In the eighteenth century, Justin Aloysius Trotter, or the Great Trotter, tumbles earthward to his death while surveying his vast lands and admiring his wealth from a hot air balloon. Two centuries later, the Seventh Trotter, Eugene Aloysius, narrates the epic story of a family at the fraying ends of its past glory.
The Trotter-Nama, Allan Sealy’s comedy of manners about Britain and India’s motley offspring is presented on an extravagant canvas where the chronicle of the Trotter family is generously scattered with unabashedly entertaining moments.
Here are 6 delightful instances from this mesmerizing narrative-
- The buoyant Salamandre carrying the ageing Trotter is buffeted by the strong winds of his hubris. As he proudly surveys his demesne and indulges in a feverish ecstasy of imagined power, Mr. Great Trotter loses his balance and is launched into an anti-climactic tumble. On his way down, Trotter yearns for roasted meat and dessert-
‘Justin was hungry. Might the Salamandre have sent down the tandoori partridge? He looked about him: it had not. The bird was wasted, his lunch floating away. But it was not a tandoori partridge he craved, nor was it the curried doves. It was nothing savoury; rather, a taste he had almost forgotten thanks to a hasty vow….’
- From the gossamer hammock of riches and power, the Great Trotter billows down into the dense, corrugated waste of his neighbourhood. The final resting place of the doyen, the gutter, is described by the frenzied narrator in a hyperbolic verbal diarrhoea –
‘…of cretins, the discharge of pimps, the lavings of lepers, the spewings of drunkards, …the moultings of reptiles, the crackling of corpses—
Narrator, do you hear me? Your eyes are rolling!
— the bedding of incontinents, the bile of oil painters, the gall of historians, the swaddling of infants,…the betel-juice of bicyclists, the chewing-gum of motorcyclists….’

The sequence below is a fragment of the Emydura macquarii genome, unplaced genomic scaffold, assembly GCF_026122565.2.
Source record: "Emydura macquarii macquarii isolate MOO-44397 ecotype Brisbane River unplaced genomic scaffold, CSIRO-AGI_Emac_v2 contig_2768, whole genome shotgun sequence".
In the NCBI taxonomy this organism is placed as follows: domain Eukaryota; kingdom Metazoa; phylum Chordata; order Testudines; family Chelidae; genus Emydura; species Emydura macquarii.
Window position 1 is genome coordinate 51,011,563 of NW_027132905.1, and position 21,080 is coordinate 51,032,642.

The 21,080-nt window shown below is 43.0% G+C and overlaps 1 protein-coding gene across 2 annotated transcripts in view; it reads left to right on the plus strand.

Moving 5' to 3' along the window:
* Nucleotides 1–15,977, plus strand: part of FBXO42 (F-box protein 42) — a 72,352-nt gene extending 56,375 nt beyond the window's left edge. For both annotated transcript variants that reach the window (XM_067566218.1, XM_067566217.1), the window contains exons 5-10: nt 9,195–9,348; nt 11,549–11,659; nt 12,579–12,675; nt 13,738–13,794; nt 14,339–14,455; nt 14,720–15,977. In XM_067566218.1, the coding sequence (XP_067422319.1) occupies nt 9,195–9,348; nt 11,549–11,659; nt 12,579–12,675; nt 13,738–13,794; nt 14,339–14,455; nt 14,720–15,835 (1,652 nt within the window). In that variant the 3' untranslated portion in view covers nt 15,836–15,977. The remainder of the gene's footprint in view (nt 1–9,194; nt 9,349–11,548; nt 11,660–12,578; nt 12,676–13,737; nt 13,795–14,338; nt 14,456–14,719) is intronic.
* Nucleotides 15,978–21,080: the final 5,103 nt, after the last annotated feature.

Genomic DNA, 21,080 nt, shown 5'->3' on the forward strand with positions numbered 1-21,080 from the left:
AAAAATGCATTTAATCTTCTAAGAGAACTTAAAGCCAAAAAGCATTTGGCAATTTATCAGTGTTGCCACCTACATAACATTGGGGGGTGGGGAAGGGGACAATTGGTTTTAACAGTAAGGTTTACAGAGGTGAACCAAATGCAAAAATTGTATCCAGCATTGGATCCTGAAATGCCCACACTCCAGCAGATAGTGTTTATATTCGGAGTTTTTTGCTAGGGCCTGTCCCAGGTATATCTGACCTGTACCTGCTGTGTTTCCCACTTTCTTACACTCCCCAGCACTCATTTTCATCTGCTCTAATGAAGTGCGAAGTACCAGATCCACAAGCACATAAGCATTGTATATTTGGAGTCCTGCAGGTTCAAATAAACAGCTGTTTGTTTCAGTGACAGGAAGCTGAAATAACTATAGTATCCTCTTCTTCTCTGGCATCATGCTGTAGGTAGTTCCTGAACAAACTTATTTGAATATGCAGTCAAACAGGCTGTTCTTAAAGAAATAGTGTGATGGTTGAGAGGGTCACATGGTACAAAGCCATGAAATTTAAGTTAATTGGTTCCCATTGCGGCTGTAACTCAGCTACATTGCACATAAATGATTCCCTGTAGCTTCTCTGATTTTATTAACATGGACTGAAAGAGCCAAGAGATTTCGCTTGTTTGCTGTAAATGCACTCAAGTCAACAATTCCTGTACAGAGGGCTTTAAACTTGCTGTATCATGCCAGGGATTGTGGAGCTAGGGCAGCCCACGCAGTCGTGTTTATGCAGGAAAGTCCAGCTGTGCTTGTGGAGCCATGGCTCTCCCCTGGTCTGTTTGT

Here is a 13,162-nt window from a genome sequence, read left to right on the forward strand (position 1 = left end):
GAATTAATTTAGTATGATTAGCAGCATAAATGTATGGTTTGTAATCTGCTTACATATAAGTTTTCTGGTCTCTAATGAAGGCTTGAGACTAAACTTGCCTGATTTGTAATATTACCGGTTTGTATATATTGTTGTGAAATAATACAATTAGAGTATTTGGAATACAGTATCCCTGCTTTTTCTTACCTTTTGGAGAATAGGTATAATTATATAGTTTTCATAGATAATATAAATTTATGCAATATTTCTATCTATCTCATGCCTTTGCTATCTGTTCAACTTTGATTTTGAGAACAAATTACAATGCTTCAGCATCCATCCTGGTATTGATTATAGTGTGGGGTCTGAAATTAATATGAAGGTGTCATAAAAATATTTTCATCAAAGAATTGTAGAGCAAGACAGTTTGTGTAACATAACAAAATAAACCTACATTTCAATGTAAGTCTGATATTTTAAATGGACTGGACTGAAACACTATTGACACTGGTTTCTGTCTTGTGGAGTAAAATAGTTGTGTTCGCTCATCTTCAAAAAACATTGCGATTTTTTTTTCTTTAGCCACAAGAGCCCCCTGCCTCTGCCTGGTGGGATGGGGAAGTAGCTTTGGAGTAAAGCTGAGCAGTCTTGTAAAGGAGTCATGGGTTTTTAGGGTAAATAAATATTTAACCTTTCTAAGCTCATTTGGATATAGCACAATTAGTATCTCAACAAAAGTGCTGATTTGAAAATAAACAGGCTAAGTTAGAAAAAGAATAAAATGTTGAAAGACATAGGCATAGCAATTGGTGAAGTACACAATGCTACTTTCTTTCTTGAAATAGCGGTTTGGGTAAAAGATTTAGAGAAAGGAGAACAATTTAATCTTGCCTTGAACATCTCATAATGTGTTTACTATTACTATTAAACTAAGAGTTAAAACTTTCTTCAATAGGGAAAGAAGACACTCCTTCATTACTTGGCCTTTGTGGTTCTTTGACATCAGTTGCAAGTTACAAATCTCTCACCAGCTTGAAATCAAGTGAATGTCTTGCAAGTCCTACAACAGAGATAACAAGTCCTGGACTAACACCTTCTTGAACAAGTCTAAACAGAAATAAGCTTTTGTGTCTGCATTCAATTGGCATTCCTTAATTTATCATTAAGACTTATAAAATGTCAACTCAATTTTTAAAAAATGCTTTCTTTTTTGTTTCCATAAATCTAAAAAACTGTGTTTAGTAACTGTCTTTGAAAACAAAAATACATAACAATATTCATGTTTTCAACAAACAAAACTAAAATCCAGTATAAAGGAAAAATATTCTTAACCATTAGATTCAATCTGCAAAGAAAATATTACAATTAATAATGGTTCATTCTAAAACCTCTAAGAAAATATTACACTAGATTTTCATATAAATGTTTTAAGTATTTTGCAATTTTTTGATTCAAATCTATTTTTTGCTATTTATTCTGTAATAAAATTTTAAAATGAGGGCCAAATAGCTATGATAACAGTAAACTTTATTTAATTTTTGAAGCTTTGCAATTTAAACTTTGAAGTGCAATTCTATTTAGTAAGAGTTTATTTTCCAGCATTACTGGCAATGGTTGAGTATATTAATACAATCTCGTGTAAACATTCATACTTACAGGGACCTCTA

- Expertly crafting a fresh batch of jalebis- a wildly popular sweetmeat- Mansoor Halvai expresses comical disbelief at a refusal of his precious offering. His exaltation of the silver leaf covered, syrup coated crisp coils of deliciousness is as amusing as his absurd attempts at enticing Yakub –
‘He handed the jalebis to Yakub on a leaf, and laughed out loud as he did. ‘Sorry, Yakub! I misheard you. For a moment I thought you said no!’ His eyes bulged. ‘You did? Yakub, bhai, what are you saying! Surely you mean yes, yes? No? Yakub, reconsider, I beg you—the offer is free, no strings attached. Shun this foolery. Look, here’s gold beneath the silver—see the precious liquid running in these veins? You’re not well, that’s it; the sun’s gone to your head.’
- The crippled artist Marazzi pricks the grandiose bubble that the Great Trotter floats on by painting Sans Souci is all its flawed and skewed incompleteness. The ruins of the ambitious project are no deterrent to either Monsieur Trotter’s flamboyance or Marazzi’s reproof-
‘Do you know,’ he offered, his good humour returning, ‘I mean to call my seat Sans Souci.’
Marazzi’s eyes disappeared in a smile. ‘Monsieur Trotter is doubtless aware that every house built in Europe since the peace is called Sans Souci. There are six in my district alone.’
- E Trotter hoodwinks airlines to manipulate their determination to appease their customer and gets himself a fun, relaxing experience out of all the chaos he single-handedly generates-
‘The last call for Mr E. Trotter. You sit out ten minutes. Will Mr E. Trotter please report immediately to Gate 6. Stay put for another ten. Mr E. Trotter, you are wanted immediately at Gate 6. Then you count, slowly, to a hundred, and rush out. And after a little storm and stress they slap a First Class boarding pass into your hands because the stand-by crowd have filled up Economy. Then a whole bus, all to yourself, racing past the hangars…..’
- Sunya, a poulterer, indulges in rhapsodic rapture at his choice of profession and places the fruit of his labour, the humble egg, in a halo of purity bolstered on the authority of scriptures and old codes-
‘No, an egg is a noble thing. Consider its shape: there is the sunya, the zero from which all things spring, to which all things tend. Consider its colour: there is the whiteness of the sun, of cows, of milk, of pure ghi, of goddesses, of all good things. An egg is blameless. An egg is smooth, hairless and un-begotten. It is firm, it is fragile, it is flawless, it is just fine.’
Allan Sealy, winner of the Sahitya Akademi Award, the Commonwealth Writer’s Prize and the Padma Shri, proves once again his ability to elevate the mundane, add sparkle to the dreary and to create unforgettable characters out of his wickedly masterful humour.
For more of his magic, read The Trotter-Nama!